An outstanding feature of the Norse-Gaelic seaways is the network of dramatic castles built on or near the shore. They typically dominated main lines of sea communication, and were accessed by ‘birlinn’ or galley. They played a central role in the Hebrides during the Hebrides’ heyday, broadly from the Norse period through to the end of the Lordship of the Isles, when the islands were at the crossroads of the Norse-Gaelic world.  In recent years considerable inter-disciplinary scholarly effort has gone into reinterpreting their history, dates, functions, and method of construction.

This 3-day international gathering was stimulated by my father’s call to revisit galley castle studies with a rigorously comprehensive approach to studying four aspects of the castles: Physical, Historical Evidence, Functions, and Relations. The conference will bring together some of the leading experts in their fields to take stock of the latest research to examine:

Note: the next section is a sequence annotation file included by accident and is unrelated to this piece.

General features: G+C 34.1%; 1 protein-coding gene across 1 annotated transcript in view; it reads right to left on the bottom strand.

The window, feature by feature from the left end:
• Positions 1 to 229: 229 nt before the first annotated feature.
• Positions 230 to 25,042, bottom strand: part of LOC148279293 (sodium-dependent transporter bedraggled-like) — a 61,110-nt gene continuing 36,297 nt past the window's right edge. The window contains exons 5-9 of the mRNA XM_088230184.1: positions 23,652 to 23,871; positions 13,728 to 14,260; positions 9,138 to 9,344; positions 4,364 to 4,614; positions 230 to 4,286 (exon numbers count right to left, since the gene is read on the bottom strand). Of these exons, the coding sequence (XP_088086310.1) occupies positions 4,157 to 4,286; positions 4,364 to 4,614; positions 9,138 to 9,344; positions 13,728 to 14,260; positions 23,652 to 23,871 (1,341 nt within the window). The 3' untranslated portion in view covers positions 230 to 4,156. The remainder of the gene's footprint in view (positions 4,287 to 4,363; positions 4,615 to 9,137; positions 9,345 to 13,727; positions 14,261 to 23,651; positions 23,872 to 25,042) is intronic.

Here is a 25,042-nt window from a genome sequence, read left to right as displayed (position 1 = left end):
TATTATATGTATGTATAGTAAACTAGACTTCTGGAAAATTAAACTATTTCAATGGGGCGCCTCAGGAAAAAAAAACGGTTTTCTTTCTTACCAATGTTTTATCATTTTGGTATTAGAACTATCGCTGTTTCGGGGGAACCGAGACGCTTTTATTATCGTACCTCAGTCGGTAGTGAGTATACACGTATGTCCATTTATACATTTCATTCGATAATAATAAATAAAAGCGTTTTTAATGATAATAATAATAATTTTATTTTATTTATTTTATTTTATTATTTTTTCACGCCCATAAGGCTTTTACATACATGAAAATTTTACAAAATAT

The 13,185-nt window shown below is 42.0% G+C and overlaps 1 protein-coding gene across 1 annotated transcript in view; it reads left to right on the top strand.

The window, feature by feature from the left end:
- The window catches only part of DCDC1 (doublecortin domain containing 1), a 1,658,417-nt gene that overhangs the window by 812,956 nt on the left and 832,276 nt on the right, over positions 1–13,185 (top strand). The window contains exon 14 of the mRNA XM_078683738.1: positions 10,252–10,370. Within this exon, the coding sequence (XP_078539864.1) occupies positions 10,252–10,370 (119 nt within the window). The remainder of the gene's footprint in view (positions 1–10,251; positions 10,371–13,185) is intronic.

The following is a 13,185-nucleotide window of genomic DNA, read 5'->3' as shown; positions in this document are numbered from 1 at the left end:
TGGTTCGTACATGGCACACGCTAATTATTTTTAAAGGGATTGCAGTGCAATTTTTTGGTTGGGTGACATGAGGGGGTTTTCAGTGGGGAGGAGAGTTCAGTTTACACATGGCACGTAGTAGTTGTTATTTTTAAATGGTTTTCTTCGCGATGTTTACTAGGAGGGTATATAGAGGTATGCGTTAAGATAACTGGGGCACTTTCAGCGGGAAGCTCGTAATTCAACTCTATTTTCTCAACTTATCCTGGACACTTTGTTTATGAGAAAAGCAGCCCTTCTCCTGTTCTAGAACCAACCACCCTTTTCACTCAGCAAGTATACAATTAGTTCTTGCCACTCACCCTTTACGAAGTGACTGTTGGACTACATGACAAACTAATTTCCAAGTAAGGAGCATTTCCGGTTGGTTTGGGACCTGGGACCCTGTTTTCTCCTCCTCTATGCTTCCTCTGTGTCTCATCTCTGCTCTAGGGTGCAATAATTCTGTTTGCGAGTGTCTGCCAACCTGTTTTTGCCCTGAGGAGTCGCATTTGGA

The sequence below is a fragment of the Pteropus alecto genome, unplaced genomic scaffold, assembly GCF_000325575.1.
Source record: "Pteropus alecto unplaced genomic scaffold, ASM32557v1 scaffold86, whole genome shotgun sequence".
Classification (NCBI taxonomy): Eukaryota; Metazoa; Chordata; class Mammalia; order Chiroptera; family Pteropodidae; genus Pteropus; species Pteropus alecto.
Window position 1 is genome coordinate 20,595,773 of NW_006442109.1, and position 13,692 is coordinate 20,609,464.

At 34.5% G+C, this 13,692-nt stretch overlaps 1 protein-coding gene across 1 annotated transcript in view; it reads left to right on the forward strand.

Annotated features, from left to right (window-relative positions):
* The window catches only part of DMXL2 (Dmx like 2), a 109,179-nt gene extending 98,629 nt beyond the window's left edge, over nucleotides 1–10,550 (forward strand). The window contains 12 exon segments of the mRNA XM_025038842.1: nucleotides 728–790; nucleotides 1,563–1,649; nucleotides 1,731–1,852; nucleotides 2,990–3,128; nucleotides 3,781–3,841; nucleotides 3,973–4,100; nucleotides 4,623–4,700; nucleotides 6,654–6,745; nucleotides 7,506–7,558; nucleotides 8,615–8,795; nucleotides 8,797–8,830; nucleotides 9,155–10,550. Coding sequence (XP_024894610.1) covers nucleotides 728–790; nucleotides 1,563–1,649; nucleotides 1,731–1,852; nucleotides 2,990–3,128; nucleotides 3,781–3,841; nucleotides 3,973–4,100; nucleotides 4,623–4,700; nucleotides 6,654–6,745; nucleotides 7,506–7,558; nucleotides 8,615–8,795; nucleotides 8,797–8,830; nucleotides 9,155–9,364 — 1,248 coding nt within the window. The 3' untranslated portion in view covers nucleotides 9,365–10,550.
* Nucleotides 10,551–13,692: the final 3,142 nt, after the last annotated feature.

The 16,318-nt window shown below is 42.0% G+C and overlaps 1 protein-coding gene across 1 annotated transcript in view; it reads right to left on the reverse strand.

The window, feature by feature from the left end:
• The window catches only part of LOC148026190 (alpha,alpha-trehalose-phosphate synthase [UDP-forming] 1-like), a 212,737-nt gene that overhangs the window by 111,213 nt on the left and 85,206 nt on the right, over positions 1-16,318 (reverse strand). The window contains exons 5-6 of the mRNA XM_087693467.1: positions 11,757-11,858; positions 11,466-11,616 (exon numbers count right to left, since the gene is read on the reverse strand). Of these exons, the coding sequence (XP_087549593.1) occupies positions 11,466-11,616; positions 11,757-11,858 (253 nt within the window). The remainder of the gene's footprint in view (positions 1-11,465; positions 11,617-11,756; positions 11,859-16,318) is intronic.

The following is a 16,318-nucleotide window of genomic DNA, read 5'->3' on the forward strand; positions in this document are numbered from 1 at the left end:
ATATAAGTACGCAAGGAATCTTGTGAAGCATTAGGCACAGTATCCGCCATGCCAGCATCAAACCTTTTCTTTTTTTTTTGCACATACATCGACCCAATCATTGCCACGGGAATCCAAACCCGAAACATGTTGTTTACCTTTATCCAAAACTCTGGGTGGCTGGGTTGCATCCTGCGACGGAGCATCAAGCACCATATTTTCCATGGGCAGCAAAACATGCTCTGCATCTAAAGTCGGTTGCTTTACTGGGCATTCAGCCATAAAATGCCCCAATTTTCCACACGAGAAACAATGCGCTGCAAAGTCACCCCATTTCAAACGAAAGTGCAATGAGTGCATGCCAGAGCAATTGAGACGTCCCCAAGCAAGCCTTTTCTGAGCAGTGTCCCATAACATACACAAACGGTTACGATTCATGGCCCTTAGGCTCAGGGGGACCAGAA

* The wider cultural context of galley castles, including evidence from Ireland, the Isle of Man and Caithness as well as the Hebrides and the ‘Hebridean mainland’

* The landscape and maritime context of castles, and how they were influenced by galleys

* The changing historical and political context of the western seaboard of Scotland, from Norse control to the Gaelic Lordship of the Isles and the efforts of the Scottish monarchy to exert central control

* The functions of the galley castles – political, military, economic, and cultural – and relations between the castles

* The significance and characteristics of Hebridean galleys in the history of boat-building

* New findings on the structure, materials and construction of the galley castles, and how they can best be conserved

My mother and I were keen, after Dad’s death, to find a way to ensure that the work he had been doing on galley castles was not lost or ignored.  After several years of false starts, with the encouragement and guidance of Barbara Crawford at St Andrews University  we were fortunate to find a group coalescing around The Islands Book Trust, Historic Scotland, and  Comhairle nan Eilean Siar, who have joined with us to organise the conference.

More than scholars 20 will be delivering papers at the conference, and I am pleased that one of them is Professor Andrew McDonald of Brock University, who will deliver the keynote address.

My mother, Sau Ming, Ruari and Seumas join me in wishing you a Happy, Healthy and Productive New Year!

Rory Macneil of Barra